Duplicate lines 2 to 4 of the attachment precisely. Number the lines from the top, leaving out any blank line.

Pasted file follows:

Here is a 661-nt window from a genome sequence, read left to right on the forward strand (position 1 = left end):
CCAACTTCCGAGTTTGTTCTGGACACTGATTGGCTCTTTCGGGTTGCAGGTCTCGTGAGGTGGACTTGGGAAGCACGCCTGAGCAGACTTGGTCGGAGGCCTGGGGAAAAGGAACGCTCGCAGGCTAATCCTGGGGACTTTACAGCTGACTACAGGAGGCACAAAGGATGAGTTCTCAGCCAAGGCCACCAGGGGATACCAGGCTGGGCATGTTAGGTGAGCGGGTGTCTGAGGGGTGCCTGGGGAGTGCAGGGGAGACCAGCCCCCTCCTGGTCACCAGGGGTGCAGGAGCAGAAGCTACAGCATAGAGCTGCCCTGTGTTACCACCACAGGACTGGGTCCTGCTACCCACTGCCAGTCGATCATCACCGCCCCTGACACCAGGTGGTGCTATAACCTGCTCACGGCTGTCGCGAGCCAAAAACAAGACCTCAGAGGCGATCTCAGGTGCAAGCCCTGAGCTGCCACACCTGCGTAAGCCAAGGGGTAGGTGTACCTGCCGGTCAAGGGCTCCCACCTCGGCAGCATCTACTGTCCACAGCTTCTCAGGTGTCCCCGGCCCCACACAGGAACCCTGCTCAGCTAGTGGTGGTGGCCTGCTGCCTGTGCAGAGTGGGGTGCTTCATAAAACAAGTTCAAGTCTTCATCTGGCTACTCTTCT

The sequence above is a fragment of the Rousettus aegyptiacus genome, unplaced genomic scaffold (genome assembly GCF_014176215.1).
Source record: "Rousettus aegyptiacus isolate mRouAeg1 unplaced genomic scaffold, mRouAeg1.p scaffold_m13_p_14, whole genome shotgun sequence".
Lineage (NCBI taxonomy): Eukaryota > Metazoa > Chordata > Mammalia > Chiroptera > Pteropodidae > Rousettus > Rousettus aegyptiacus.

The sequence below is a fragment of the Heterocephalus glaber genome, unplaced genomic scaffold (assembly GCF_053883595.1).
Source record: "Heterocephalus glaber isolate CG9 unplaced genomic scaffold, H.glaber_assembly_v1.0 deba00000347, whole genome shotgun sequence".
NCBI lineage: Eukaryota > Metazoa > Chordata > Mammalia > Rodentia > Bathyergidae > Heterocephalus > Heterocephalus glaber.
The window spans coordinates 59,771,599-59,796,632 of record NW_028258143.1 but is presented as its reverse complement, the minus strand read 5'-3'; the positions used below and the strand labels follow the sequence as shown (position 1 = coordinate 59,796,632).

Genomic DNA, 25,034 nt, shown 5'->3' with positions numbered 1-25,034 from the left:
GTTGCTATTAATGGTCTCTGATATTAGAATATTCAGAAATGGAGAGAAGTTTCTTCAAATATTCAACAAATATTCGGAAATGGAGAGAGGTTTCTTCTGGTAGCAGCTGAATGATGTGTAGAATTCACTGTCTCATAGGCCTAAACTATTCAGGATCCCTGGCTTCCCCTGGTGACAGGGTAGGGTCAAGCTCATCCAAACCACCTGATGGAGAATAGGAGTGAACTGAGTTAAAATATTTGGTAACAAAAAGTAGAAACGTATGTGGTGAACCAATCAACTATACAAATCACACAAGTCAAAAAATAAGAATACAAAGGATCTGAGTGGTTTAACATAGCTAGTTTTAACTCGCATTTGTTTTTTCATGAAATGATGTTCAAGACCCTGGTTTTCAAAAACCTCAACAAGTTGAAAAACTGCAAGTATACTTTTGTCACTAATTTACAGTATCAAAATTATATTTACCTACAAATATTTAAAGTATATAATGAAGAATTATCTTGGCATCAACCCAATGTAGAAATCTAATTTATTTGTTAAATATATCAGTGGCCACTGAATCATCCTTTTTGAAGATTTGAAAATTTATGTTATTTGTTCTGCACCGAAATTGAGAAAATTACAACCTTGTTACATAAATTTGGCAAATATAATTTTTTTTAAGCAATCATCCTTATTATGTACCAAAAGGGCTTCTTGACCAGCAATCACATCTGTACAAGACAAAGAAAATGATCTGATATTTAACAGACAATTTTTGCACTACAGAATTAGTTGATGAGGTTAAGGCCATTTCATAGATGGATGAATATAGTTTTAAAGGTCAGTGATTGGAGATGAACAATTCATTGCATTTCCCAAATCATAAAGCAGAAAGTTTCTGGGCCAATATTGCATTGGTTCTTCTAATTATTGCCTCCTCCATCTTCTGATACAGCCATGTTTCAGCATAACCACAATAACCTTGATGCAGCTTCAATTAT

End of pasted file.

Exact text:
CCAACTTCCGAGTTTGTTCTGGACACTGATTGGCTCTTTCGGGTTGCAGGTCTCGTGAGGTGGACTTGGGAAGCACGCCTGAGCAGACTTGGTCGGAGGCCTGGGGAAAAGGAACGCTCGCAGGCTAATCCTGGGGACTTTACAGCTGACTACAGGAGGCACAAAGGATGAGTTCTCAGCCAAGGCCACCAGGGGATACCAGGCTGGGCATGTTAGGTGAGCGGGTGTCTGAGGGGTGCCTGGGGAGTGCAGGGGAGACCAGCCCCCTCCTGGTCACCAGGGGTGCAGGAGCAGAAGCTACAGCATAGAGCTGCCCTGTGTTACCACCACAGGACTGGGTCCTGCTACCCACTGCCAGTCGATCATCACCGCCCCTGACACCAGGTGGTGCTATAACCTGCTCACGGCTGTCGCGAGCCAAAAACAAGACCTCAGAGGCGATCTCAGGTGCAAGCCCTGAGCTGCCACACCTGCGTAAGCCAAGGGGTAGGTGTACCTGCCGGTCAAGGGCTCCCACCTCGGCAGCATCTACTGTCCACAGCTTCTCAGGTGTCCCCGGCCCCACACAGGAACCCTGCTCAGCTAGTGGTGGTGGCCTGCTGCCTGTGCAGAGTGGGGTGCTTCATAAAACAAGTTCAAGTCTTCATCTGGCTACTCTTCT

The sequence above is a fragment of the Rousettus aegyptiacus genome, unplaced genomic scaffold (genome assembly GCF_014176215.1).
Source record: "Rousettus aegyptiacus isolate mRouAeg1 unplaced genomic scaffold, mRouAeg1.p scaffold_m13_p_14, whole genome shotgun sequence".